He offered to take me on a tour of China after the trade fair was over, but I declined. I deeply regret my decision. What’s a few weeks of missed grad school? Ethan spoke three or more Chinese languages. He knew where to go. He had contacts everywhere. Clearly, the China luxury travel business is perfect for him.

Rahul lived a few apartments away from me in grad school. He mysteriously vanished one year. I heard later it was because he was “saving babies”. This raised yet more questions! Wasn’t he an engineer?

Certain problematic births are far less problematic when an incubator is available. Unfortunately, the cost of typical incubators often places them beyond the reach of poor remote villages, contributing to higher infant mortality. Rahul helped design a vastly cheaper incubator, and hopes to eventually supply one wherever babies are born.

I met Kumaran through his wife. I was a Teaching Assistant for an introductory computer science class she was taking. Kumaran wanted to meet partly because he wanted help recruiting people for his company. I was of no help: at the time, my engineer friends were already employed, and they were busy recruiting people themselves!

Total Phase’s biggest hit is a USB protocol analyzer, an invaluable tool when developing USB products. Kumaran loves being an engineer designing for engineers. They never bothered advertising since engineers tend to use logic to determine purchases, and their products are better and cheaper than those of their competitors. I saw parallels when I read about the HP200A, an audio oscillator that was profitable because it was the best and the cheapest.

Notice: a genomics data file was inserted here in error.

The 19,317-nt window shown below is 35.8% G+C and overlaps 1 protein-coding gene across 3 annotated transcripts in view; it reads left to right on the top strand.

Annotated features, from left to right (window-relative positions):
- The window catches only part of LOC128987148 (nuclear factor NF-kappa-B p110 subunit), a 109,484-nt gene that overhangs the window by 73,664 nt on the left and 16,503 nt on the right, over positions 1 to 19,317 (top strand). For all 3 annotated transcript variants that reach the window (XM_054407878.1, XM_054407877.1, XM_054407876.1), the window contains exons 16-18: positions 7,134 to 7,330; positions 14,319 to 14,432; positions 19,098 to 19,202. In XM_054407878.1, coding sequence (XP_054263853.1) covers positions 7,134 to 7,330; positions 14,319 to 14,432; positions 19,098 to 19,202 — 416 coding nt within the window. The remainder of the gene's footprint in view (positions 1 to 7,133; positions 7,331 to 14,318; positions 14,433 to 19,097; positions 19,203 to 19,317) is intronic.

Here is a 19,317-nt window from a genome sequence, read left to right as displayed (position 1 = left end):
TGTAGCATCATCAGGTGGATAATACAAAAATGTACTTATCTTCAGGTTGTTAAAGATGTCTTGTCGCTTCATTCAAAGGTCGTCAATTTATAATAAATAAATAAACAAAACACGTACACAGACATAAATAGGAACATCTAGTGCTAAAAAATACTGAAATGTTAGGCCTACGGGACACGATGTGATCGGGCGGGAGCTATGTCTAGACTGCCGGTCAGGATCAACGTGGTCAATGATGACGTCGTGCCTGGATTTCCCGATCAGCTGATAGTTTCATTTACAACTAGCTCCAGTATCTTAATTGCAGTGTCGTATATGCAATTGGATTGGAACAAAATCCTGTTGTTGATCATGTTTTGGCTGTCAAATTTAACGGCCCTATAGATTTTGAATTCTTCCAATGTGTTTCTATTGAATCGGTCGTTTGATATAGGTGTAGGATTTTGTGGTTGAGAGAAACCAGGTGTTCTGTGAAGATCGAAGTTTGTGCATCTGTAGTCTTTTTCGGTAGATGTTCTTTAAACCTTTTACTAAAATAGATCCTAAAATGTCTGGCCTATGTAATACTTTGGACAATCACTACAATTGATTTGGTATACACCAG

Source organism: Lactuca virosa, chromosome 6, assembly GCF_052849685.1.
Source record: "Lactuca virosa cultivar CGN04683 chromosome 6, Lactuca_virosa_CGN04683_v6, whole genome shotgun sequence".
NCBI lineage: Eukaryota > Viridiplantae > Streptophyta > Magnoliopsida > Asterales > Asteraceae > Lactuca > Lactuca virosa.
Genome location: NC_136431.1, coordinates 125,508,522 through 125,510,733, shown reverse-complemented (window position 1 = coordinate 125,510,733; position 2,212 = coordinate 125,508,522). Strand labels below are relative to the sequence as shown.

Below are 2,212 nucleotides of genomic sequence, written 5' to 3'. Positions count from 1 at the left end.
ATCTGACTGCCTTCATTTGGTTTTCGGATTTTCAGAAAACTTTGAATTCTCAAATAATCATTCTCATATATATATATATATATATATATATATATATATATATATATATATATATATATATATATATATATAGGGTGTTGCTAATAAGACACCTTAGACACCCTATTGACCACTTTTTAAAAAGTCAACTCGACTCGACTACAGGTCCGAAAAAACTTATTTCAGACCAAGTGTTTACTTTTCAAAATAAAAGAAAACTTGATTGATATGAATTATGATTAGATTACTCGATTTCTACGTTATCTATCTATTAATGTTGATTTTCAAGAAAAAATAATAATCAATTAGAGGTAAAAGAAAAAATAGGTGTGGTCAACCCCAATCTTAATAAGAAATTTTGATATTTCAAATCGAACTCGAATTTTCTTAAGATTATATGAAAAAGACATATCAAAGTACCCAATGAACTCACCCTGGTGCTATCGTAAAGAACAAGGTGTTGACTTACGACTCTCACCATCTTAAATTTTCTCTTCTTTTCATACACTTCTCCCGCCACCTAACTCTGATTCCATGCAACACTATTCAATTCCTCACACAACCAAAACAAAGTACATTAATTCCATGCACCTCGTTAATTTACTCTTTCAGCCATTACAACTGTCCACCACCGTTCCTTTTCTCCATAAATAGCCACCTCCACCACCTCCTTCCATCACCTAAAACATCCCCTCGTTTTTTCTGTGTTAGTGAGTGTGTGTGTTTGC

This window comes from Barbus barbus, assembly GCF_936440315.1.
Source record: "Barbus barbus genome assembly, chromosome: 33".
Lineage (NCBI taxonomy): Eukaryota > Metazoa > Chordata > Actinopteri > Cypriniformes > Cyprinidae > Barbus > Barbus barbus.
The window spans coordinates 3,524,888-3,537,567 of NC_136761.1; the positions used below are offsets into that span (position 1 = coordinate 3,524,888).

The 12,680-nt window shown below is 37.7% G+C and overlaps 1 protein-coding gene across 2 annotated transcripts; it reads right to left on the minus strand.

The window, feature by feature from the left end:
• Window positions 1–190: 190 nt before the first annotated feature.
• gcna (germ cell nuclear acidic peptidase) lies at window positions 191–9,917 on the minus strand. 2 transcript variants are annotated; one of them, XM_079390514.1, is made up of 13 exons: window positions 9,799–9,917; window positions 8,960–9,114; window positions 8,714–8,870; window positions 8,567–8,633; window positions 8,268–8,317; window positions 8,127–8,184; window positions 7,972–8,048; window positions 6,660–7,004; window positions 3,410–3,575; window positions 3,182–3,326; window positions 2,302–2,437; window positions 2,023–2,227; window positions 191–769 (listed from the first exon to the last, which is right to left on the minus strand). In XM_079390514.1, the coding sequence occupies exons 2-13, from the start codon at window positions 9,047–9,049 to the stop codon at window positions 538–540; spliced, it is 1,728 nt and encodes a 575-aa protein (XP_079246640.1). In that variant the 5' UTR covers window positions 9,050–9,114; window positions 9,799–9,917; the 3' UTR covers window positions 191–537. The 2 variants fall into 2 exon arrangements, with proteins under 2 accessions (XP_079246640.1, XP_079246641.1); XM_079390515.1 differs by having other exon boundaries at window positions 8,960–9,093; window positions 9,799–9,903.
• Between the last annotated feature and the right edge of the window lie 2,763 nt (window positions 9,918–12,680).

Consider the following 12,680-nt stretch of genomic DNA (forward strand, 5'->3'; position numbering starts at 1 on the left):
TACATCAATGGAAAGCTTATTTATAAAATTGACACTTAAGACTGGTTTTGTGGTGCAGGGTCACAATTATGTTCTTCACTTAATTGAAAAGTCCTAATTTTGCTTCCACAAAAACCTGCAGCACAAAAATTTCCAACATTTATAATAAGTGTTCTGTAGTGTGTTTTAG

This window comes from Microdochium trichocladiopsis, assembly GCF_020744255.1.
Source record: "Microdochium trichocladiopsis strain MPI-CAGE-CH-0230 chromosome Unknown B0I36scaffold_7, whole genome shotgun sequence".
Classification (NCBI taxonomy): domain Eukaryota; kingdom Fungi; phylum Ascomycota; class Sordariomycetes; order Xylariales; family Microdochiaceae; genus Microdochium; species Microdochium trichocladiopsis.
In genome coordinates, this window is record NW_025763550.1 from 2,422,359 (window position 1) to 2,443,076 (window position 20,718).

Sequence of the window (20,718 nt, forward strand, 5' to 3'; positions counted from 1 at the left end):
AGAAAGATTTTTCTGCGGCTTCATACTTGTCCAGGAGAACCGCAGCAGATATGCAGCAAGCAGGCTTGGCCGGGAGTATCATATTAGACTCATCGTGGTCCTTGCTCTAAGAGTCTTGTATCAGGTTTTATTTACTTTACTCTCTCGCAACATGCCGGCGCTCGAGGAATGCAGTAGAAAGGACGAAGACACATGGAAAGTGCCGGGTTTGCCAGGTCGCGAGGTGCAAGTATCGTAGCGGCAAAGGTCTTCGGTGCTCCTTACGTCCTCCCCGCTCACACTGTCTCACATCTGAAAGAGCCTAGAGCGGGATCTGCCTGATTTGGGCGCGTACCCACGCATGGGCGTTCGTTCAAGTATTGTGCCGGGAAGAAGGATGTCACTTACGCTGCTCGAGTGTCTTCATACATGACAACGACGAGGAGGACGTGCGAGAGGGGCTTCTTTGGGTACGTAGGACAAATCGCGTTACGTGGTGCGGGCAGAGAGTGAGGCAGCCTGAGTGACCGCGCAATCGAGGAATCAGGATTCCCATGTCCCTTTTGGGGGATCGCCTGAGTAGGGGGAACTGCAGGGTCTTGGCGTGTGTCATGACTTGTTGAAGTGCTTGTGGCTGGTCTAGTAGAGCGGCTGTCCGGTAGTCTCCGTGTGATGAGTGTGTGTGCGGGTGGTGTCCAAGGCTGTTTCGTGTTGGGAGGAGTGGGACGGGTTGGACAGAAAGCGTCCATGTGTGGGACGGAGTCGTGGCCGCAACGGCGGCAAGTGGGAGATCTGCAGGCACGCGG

My cousin Wade designed a simple tool to render CDs and DVDs unreadable. An easy motion etches deep parallel scratches into the media: Freddy Krueger for discs. Quick and safe. No batteries. No electricity. The disc stays in one piece, ready for recycling.

He used to work on hard drive platters at IBM (before they sold the division to Hitachi) so he knows what he’s doing. He verified his claims with AcoDisc, a data recovery company. After a single application of the Disc Eraser to a CD, the data was deemed unrecoverable.

I don’t burn much, let alone anything confidential, so it’s not something I need. However, I’m grateful for a sample he gave me: as a kind of therapy, I savagely mutilate CDs I receive as junk mail.

Dave was yet another electrical engineering student in my neighbourhood during grad school. I never would have guessed he would join the dark side and become a Pointy-haired Boss of a startup. Seriously though, I like tech companies with an engineer at the helm. And Dave’s hair is not pointy.

Years ago, a friend once pointed out that two people in the same room cannot easily get their laptops to talk to each other. Sure, there’s Bluetooth, ad-hoc wireless networking, and other hacks, but he was right: even now, it’s easiest for one party to verbally ask for contact details of the other. This is somehow troubling.

I remember a light-hearted news report I watched once, which described a gadget in Japan. You’d enter a few personal details, and carry it around. It would alert you if someone of the opposite sex nearby had the same gadget and had similar interests to you. What became of this? Couldn’t they do something like this so you would never have to spell out someone’s email address or type in a phone number?

Enter Bump, an app for iPhone and Android that attacks this problem in a cute way. Both sides run the app, then lightly bump their phones together to swap contact details, or other data. No physical contact is actually needed as the phones just have to be close enough, but smashing your fists together is more macho!

Kestrel lives a few streets away, which benefits me greatly because she is a good chef and a keen gardener. She also loves making hair accessories, and recently started selling them. Each handcrafted piece is unique and beautiful, like their creator.